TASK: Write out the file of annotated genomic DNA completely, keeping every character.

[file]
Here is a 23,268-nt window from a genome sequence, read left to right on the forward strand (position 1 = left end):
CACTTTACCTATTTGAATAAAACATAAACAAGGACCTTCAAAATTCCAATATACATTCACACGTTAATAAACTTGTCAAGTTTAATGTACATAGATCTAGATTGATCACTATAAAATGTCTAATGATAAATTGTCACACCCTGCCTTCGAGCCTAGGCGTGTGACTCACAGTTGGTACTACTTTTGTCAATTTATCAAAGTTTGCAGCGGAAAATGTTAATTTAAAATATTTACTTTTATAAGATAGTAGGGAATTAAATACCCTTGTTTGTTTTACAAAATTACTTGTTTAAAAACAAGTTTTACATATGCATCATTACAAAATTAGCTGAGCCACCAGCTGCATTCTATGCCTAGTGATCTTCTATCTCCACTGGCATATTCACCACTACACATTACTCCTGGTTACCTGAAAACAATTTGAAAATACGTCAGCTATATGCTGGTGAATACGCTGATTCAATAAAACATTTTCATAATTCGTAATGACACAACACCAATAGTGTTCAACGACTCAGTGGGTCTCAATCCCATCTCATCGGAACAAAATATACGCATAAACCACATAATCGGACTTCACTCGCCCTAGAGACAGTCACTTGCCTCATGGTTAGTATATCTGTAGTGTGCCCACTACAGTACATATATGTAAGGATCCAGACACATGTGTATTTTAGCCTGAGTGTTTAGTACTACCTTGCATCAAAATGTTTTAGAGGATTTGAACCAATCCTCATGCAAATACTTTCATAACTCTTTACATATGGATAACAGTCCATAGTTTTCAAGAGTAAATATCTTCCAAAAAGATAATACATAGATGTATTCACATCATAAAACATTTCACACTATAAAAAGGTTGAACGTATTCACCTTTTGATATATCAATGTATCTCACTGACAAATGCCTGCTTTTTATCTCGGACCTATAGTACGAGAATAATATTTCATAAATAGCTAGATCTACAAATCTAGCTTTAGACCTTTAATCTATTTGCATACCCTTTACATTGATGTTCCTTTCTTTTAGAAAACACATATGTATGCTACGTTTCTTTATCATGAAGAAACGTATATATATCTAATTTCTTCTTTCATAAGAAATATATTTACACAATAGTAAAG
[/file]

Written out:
Here is a 23,268-nt window from a genome sequence, read left to right on the forward strand (position 1 = left end):
CACTTTACCTATTTGAATAAAACATAAACAAGGACCTTCAAAATTCCAATATACATTCACACGTTAATAAACTTGTCAAGTTTAATGTACATAGATCTAGATTGATCACTATAAAATGTCTAATGATAAATTGTCACACCCTGCCTTCGAGCCTAGGCGTGTGACTCACAGTTGGTACTACTTTTGTCAATTTATCAAAGTTTGCAGCGGAAAATGTTAATTTAAAATATTTACTTTTATAAGATAGTAGGGAATTAAATACCCTTGTTTGTTTTACAAAATTACTTGTTTAAAAACAAGTTTTACATATGCATCATTACAAAATTAGCTGAGCCACCAGCTGCATTCTATGCCTAGTGATCTTCTATCTCCACTGGCATATTCACCACTACACATTACTCCTGGTTACCTGAAAACAATTTGAAAATACGTCAGCTATATGCTGGTGAATACGCTGATTCAATAAAACATTTTCATAATTCGTAATGACACAACACCAATAGTGTTCAACGACTCAGTGGGTCTCAATCCCATCTCATCGGAACAAAATATACGCATAAACCACATAATCGGACTTCACTCGCCCTAGAGACAGTCACTTGCCTCATGGTTAGTATATCTGTAGTGTGCCCACTACAGTACATATATGTAAGGATCCAGACACATGTGTATTTTAGCCTGAGTGTTTAGTACTACCTTGCATCAAAATGTTTTAGAGGATTTGAACCAATCCTCATGCAAATACTTTCATAACTCTTTACATATGGATAACAGTCCATAGTTTTCAAGAGTAAATATCTTCCAAAAAGATAATACATAGATGTATTCACATCATAAAACATTTCACACTATAAAAAGGTTGAACGTATTCACCTTTTGATATATCAATGTATCTCACTGACAAATGCCTGCTTTTTATCTCGGACCTATAGTACGAGAATAATATTTCATAAATAGCTAGATCTACAAATCTAGCTTTAGACCTTTAATCTATTTGCATACCCTTTACATTGATGTTCCTTTCTTTTAGAAAACACATATGTATGCTACGTTTCTTTATCATGAAGAAACGTATATATATCTAATTTCTTCTTTCATAAGAAATATATTTACACAATAGTAAAG